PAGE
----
Wednesday, September 24, 2014

The Decline of the Price of Light

One of the most profound observations made by Frederick Lewis Allen in Only Yesterday was the change in the sound of cities, specifically that we no longer hear horses clip-clopping along.

Along the same lines of simple profundity was the fact that led William Manchester to title his short little history of the middle ages in Europe A World Lit Only By Fire.

Here's more on the subject from Matt Ridley's blog:
Reasons to be cheerful
The Times carried my article arguing that things are still going well for the world as a whole even in a month of war, terror and disease. I have illustrated it with two superb charts from, a website being developed by the talented Max Roser.

Is this the most ghastly silly season ever? August 2014 has brought rich pickings for doom-mongers. From Gaza to Liberia, from Donetsk to Sinjar, the four horsemen of the Apocalypse — conquest, war, famine and death — are thundering across the planet, leaving havoc in their wake. And (to paraphrase Henry V), at their heels, leashed in like hounds, debt, despair and hatred crouch for employment. Is there any hope for humankind?

Consider the litany of horror that faces the world. A religious war between militant Islam and its enemies is flaring all across Eurasia, from Pakistan through Iraq, Syria, Palestine, Libya, Somalia, South Sudan to Nigeria. In Ukraine a tinpot tyrant has deliberately loosed a war of conquest and reconquest. In West Africa a vicious pestilence spreads ever faster.

Think only of how often you have seen images of dead children this summer: strewn across a cornfield in Ukraine, decapitated on a street in Iraq, blown apart on a beach in Gaza, wounded in a hospital in Syria, being buried in Liberia. The fate of the girls kidnapped by Boko Haram in Nigeria is hardly any less horrible. Man is a wolf to man.

In the world of money you can find plenty to cry about too. Argentina has defaulted on its debt. Britain’s national debt has doubled in four years. The Eurozone is in permanent recession and teeters on the brink of its next crisis. Stock markets are wobbling.

All true and all horrible. But the world is always full of atrocity, violence, death and debt. Are things really worse this year or are we journalists just reporting the clouds in every silver lining? Remember the media does not give a fair summary of what happens in the world. It tells you disproportionately about the things that go badly wrong. If it bleeds, it leads, as they say in newspapers. Good news is no news.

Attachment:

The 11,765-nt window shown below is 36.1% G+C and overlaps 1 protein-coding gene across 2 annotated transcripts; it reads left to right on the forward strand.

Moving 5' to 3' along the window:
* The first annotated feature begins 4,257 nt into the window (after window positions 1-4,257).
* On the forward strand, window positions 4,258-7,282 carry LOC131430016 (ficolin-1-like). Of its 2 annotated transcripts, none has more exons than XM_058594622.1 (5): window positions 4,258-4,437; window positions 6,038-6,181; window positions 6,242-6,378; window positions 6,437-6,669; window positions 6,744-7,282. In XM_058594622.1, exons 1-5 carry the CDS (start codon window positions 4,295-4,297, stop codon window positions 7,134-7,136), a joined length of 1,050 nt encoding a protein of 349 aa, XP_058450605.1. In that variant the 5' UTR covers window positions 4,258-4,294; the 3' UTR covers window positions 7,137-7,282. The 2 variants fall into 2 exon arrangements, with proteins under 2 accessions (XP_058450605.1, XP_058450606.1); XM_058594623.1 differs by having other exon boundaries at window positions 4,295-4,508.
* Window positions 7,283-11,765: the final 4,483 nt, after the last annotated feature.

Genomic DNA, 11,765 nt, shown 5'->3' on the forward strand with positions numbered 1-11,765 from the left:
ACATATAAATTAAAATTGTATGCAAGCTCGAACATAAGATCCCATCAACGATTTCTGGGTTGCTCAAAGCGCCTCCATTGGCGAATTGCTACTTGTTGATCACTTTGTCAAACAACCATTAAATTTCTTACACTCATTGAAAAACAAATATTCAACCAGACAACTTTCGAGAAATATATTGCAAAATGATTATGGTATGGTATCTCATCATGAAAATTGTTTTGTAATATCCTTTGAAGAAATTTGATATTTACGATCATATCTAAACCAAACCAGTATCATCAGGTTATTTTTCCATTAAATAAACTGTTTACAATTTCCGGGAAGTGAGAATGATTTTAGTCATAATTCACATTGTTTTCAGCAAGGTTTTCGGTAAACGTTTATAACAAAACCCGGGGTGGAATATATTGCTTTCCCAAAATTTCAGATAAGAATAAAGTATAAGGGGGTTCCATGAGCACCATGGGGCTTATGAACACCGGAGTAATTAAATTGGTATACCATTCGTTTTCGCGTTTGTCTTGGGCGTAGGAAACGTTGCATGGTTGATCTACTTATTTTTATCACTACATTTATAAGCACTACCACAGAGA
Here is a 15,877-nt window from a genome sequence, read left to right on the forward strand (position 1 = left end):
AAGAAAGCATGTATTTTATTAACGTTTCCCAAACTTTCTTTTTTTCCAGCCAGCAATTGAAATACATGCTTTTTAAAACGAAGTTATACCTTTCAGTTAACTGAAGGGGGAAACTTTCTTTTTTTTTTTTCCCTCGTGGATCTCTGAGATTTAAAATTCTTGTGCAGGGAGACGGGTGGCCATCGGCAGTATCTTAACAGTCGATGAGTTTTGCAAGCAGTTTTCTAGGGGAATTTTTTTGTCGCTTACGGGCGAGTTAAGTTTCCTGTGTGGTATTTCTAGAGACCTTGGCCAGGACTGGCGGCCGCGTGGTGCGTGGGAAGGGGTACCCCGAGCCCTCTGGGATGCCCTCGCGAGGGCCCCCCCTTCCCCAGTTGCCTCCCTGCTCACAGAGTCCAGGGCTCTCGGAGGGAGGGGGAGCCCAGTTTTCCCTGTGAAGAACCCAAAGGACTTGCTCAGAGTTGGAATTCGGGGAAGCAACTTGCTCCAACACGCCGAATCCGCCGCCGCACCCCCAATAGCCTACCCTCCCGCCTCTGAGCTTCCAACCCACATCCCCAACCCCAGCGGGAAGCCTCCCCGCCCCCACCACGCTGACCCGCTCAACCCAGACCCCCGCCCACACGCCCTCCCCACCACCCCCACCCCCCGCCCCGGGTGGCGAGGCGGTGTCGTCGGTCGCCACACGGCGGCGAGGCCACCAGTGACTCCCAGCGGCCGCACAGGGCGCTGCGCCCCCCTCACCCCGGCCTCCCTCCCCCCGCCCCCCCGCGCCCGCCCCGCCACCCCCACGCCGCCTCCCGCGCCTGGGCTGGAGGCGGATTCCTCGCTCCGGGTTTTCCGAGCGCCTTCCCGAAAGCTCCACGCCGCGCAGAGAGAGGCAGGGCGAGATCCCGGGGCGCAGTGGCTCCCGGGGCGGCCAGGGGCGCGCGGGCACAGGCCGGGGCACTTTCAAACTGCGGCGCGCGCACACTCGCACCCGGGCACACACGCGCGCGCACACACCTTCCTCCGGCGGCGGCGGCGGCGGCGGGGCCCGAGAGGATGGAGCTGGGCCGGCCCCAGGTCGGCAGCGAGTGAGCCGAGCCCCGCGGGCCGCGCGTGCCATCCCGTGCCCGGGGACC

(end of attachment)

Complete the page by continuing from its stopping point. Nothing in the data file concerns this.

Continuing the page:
So let’s tot up instead what is going, and could go, right. Actually it is a pretty long list, just not a very newsworthy one. Compared with any time in the past half century, the world as a whole is today wealthier, healthier, happier, cleverer, cleaner, kinder, freer, safer, more peaceful and more equal.

The average person on the planet earns roughly three times as much as he or she did 50 years ago, corrected for inflation. If anything, this understates the improvement in living standards because it fails to take into account many of the incredible improvements in the things you can buy with that money. However rich you were in 1964 you had no computer, no mobile phone, no budget airline, no Prozac, no search engine, no gluten-free food. The world economy is still growing every year at a furious lick — faster than Britain grew during the industrial revolution.

Here's Max Roser's chart of the decline in the price of light over two centuries:
The average person lives about a third longer than 50 years ago and buries two thirds fewer of his or her children (and child mortality is the greatest measure of misery I can think of). The amount of food available per head has gone up steadily on every continent, despite a doubling of the population. Famine is now very rare. The death rate from malaria is down by nearly 30 per cent since the start of the century. HIV-related deaths are falling. Polio, measles, yellow fever, diphtheria, cholera, typhoid, typhus — they killed our ancestors in droves, but they are now rare diseases.

We tell ourselves we are miserable, but it is not true. In the 1970s there was a study that claimed to find that people grew less happy as they got richer, but it was based on faulty data. We now know that on the whole people are more satisfied with life as they get wealthier, a correlation that holds between countries, within countries and within lifetimes. Anyway, it’s better to be well fed, healthy and unhappy than hungry, sick and unhappy. Here's Roser's chart of happiness data...MORE